CHARDON, Ohio (WOIO) - Was it a show of racism or just an innocent attempt to show support for police officers? The Chardon High School football team is at the center of the debate.
It all started on social media following a Friday night football game here at Chardon High School, after football players carried a “thin blue line” American flag onto the field.
The thin blue line in this flag is meant to symbolize that police officers stand between order and chaos, but the flag has been known to fan the flames between pro-police supporters and Black Lives Matter activists.
Chardon’s Superintendent Michael Hanlon said bringing the flag to school events could be interpreted as a racially motivated action.
“The situation has kind of advanced over the past couple days, and it’s kind of became an onion on multiple levels. And, at first, I was kind of bummed out because it seemed like Chardon was being labeled as a racist town somehow,” said Nate Mueller, an alumnus of the high school. He was shot in the ear at just 16 years old by T.J. Lane in 2012.
Hanlon said the school developed a special relationship with law enforcement after first responders were called to the February 2012 high school shooting that left three dead and three others injured, but said the flag of pro-police sentiment is not acceptable at athletic contests because of its racist connotations.
“I am infuriated that the superintendent has the nerve to bring up the shooting to try to get out of a cornered position politically,” Mueller said.
Mueller does believe there needs to be more accountability for police officers nationwide, but he also doesn’t think showing support for our first responders should automatically be viewed as racist.
Chardon Police Chief Scott Niehus shared his thoughts about the incident on social media, “Last Friday night, in a show of support for one of their coaches who also serves as a police officer, and in recognition of first responders throughout our community, the Hilltopper football team carried a thin blue line flag onto the football field with them. Our officers appreciated the show of support demonstrated by the players, as this has been an incredibly difficult and challenging time for many law enforcement officers across the country.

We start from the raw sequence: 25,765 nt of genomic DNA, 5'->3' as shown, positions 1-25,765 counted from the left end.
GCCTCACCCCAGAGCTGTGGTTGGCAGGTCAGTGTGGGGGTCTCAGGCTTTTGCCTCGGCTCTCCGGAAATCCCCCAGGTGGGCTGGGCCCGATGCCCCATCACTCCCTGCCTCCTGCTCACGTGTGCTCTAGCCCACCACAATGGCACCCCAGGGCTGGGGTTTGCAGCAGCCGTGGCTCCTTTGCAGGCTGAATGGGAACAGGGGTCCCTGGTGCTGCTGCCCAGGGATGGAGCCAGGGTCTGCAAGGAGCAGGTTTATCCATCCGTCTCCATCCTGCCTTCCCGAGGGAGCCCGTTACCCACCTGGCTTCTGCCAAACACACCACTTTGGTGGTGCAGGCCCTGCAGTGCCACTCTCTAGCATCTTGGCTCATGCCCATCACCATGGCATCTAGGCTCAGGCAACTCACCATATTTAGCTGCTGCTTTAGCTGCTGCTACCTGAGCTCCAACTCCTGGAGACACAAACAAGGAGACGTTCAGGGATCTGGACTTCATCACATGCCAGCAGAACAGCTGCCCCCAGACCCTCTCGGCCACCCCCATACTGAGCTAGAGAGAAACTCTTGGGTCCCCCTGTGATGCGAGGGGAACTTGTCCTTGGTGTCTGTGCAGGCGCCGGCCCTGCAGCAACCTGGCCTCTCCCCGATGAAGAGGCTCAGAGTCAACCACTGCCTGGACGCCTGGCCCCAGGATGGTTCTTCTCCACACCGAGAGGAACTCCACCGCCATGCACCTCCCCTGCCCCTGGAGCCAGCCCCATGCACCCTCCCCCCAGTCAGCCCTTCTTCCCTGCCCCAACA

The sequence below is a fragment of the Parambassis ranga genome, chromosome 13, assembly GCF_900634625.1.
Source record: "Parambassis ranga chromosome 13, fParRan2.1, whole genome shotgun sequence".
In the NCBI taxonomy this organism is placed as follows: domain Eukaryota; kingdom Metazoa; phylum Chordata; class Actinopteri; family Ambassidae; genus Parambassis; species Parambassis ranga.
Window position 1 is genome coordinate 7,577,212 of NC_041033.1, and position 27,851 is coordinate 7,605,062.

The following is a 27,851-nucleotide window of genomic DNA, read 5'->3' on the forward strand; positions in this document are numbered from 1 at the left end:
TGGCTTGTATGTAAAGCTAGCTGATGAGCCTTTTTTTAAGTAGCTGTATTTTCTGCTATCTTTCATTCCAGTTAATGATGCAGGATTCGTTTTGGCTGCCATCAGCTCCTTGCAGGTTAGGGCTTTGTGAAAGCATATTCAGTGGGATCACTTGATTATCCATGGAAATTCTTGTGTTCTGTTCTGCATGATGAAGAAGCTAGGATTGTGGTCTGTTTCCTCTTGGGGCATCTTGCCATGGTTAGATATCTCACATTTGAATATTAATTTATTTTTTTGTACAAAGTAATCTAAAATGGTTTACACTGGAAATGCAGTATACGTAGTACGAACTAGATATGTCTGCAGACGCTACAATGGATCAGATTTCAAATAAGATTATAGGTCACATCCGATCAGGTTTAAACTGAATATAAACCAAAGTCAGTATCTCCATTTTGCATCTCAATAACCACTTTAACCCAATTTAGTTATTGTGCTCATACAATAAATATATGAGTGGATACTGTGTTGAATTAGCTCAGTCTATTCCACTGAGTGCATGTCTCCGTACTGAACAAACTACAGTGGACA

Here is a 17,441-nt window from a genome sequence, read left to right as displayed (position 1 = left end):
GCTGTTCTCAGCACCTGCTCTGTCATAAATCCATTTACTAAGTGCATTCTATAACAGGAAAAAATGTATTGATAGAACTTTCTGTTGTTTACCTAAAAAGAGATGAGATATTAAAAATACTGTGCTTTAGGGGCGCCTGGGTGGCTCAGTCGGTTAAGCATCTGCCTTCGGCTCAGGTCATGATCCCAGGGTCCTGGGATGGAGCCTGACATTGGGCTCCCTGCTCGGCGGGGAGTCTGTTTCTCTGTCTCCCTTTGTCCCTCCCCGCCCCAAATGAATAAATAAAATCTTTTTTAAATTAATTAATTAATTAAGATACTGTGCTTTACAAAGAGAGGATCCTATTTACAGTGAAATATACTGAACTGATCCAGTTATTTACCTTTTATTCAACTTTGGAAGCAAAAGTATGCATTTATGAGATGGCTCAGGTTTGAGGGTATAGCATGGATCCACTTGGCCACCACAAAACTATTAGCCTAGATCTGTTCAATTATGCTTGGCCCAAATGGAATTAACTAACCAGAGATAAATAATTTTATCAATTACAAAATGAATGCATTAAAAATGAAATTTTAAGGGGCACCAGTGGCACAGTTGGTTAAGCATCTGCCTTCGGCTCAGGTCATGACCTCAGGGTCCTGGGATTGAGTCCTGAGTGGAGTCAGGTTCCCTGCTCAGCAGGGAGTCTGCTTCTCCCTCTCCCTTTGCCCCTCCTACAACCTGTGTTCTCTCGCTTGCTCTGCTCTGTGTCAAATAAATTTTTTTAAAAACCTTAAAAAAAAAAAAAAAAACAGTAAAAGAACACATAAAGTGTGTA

In Chardon, we have enjoyed a special relationship with our schools that extends back to 1947, during the earliest days of the police department, and with Chief John Bohl. Chief Bohl loved children, and he understood the importance of maintaining a positive relationship between police officers and children. Chief Bohl is credited with starting a crossing guard program, and he was frequently found in the schools interacting with students. Over the years our officers have routinely interacted with our schools at all levels. We have provided Drug Abuse Resistance Education (DARE) instruction to Chardon Students for over 30 years. Additionally, for the last eight years the City and School have collaborated to fund a School Resource Officer (SRO) assigned to the High School. The SRO can also frequently be found in the Middle and Elementary Schools interacting with students. Our bond with the school system and Chardon students became even more intense in the wake of the school tragedy of February 27, 2012. As a Police Department we appreciate the relationship that we have with the Chardon Local Schools including the administration, staff, and most especially the students.
We recognize that the Thin Blue Line represents either the best of, or worst of, what our profession has to offer depending a person’s point of view. We understand that people frame what the line means to them based on a perspective that is unique to their own experiences with law enforcement. The officers of the Chardon police department strive to represent the best of what law enforcement officers should be. To us, the thin blue line represents the strength and courage of officers working together as a profession to make our community safe. We certainly recognize that we are blessed to live in a community that graciously supports the stressful job that law enforcement officers do, the very difficult situations that we respond to, and the many sacrifices that are made by our officers and their families.
This support is evidenced by the numerous telephone calls and messages of support that we’ve received over the last 24 hours, and the hundreds of positive comments about law enforcement that have been posted on social media regarding this situation. It’s most important that we don’t lose sight that the members of the Chardon Police Department equally serve all persons who require our assistance without regard to race, creed, color, ethnicity, national origin, religion, sex, sexual orientation, or gender expression. When called upon we will respond. We will perform our mission as guided by our core values, and the principles of service, justice and fundamental fairness. That’s who we are, and that’s what our community expects of us.”